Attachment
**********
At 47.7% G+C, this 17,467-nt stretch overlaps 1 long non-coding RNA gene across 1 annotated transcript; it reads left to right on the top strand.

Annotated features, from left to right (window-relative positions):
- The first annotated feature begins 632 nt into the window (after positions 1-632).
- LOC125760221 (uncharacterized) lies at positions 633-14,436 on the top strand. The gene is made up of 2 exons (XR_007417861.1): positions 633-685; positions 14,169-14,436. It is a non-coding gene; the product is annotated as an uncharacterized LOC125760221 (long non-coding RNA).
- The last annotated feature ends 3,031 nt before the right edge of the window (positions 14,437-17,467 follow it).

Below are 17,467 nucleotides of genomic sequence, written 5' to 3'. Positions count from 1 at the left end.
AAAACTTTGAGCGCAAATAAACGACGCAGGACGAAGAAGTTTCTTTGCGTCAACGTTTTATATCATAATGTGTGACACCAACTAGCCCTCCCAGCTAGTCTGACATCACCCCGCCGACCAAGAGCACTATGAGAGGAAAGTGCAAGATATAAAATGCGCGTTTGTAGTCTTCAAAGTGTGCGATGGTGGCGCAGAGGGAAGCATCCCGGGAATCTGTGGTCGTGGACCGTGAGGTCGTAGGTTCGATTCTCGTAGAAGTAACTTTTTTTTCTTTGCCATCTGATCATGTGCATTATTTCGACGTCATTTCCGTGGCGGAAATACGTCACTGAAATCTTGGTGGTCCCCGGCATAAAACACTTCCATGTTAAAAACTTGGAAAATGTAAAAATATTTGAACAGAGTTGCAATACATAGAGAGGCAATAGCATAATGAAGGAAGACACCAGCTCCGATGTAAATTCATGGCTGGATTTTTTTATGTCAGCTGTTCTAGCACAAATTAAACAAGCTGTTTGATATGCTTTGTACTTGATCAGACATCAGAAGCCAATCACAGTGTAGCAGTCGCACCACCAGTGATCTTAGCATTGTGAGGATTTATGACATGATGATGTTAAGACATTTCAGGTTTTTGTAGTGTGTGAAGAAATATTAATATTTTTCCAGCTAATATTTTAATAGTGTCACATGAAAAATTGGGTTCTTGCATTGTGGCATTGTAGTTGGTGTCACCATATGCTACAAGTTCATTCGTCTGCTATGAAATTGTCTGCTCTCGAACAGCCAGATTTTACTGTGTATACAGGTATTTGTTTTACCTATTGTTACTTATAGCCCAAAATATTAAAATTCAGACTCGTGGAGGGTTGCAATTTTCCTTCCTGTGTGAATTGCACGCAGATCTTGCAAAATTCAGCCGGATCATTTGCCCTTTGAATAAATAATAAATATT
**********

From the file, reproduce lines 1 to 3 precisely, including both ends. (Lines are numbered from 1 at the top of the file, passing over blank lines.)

At 47.7% G+C, this 17,467-nt stretch overlaps 1 long non-coding RNA gene across 1 annotated transcript; it reads left to right on the top strand.

Annotated features, from left to right (window-relative positions):
- The first annotated feature begins 632 nt into the window (after positions 1-632).